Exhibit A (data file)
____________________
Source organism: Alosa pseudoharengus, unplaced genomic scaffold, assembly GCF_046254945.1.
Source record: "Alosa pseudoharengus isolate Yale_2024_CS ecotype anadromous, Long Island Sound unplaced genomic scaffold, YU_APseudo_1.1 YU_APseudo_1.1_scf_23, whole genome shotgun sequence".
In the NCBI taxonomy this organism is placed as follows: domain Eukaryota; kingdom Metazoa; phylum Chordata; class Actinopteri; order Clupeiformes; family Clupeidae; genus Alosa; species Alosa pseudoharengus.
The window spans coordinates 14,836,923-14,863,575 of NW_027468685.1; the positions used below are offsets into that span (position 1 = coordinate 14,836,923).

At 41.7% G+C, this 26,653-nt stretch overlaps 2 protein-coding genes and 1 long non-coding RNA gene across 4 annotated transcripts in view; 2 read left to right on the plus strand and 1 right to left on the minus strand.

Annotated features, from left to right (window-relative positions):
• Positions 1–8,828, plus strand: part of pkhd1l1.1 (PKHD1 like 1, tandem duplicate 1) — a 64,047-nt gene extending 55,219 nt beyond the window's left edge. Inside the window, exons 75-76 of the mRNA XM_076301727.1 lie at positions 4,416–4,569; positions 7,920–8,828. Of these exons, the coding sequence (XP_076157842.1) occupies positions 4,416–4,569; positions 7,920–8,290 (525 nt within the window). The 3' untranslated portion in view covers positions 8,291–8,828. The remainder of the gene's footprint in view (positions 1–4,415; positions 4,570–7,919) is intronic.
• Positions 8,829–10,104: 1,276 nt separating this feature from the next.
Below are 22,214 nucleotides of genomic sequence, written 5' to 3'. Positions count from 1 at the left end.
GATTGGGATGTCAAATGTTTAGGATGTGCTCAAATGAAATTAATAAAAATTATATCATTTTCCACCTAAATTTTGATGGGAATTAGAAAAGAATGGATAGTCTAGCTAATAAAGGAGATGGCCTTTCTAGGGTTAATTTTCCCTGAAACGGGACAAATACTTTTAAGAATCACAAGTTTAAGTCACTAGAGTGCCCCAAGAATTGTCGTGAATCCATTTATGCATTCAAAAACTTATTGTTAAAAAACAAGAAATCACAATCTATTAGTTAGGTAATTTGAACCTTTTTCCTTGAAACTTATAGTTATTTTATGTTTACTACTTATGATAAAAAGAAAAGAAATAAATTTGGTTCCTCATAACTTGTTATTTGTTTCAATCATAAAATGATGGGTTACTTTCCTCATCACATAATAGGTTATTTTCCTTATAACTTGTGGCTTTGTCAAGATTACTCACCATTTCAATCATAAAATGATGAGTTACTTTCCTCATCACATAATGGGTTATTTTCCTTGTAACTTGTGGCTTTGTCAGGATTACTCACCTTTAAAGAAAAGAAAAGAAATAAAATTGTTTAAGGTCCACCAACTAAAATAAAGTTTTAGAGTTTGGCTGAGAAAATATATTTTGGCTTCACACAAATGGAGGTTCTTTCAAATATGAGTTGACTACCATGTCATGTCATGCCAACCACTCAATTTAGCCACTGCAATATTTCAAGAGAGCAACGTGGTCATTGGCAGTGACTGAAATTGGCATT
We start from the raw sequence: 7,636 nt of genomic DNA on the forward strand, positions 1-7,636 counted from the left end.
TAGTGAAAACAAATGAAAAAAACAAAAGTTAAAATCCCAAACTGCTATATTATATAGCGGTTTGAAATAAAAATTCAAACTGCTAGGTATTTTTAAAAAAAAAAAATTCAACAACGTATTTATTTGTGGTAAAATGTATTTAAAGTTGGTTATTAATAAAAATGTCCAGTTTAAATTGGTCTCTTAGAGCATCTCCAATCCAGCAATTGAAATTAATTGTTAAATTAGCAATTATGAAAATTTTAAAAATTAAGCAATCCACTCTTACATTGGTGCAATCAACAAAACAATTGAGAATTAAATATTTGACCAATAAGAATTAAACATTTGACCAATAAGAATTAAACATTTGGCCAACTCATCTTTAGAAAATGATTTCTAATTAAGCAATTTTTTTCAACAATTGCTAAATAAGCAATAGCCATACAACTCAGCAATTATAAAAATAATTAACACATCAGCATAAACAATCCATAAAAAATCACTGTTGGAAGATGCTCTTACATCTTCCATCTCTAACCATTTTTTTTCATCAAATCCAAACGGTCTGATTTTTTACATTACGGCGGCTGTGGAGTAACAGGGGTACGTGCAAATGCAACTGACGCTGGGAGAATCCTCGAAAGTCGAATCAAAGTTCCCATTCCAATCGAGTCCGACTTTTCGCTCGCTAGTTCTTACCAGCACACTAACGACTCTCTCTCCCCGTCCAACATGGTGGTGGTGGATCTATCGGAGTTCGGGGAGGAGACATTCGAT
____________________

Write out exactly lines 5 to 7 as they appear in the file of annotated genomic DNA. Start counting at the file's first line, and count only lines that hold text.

At 41.7% G+C, this 26,653-nt stretch overlaps 2 protein-coding genes and 1 long non-coding RNA gene across 4 annotated transcripts in view; 2 read left to right on the plus strand and 1 right to left on the minus strand.

Annotated features, from left to right (window-relative positions):
• Positions 1–8,828, plus strand: part of pkhd1l1.1 (PKHD1 like 1, tandem duplicate 1) — a 64,047-nt gene extending 55,219 nt beyond the window's left edge. Inside the window, exons 75-76 of the mRNA XM_076301727.1 lie at positions 4,416–4,569; positions 7,920–8,828. Of these exons, the coding sequence (XP_076157842.1) occupies positions 4,416–4,569; positions 7,920–8,290 (525 nt within the window). The 3' untranslated portion in view covers positions 8,291–8,828. The remainder of the gene's footprint in view (positions 1–4,415; positions 4,570–7,919) is intronic.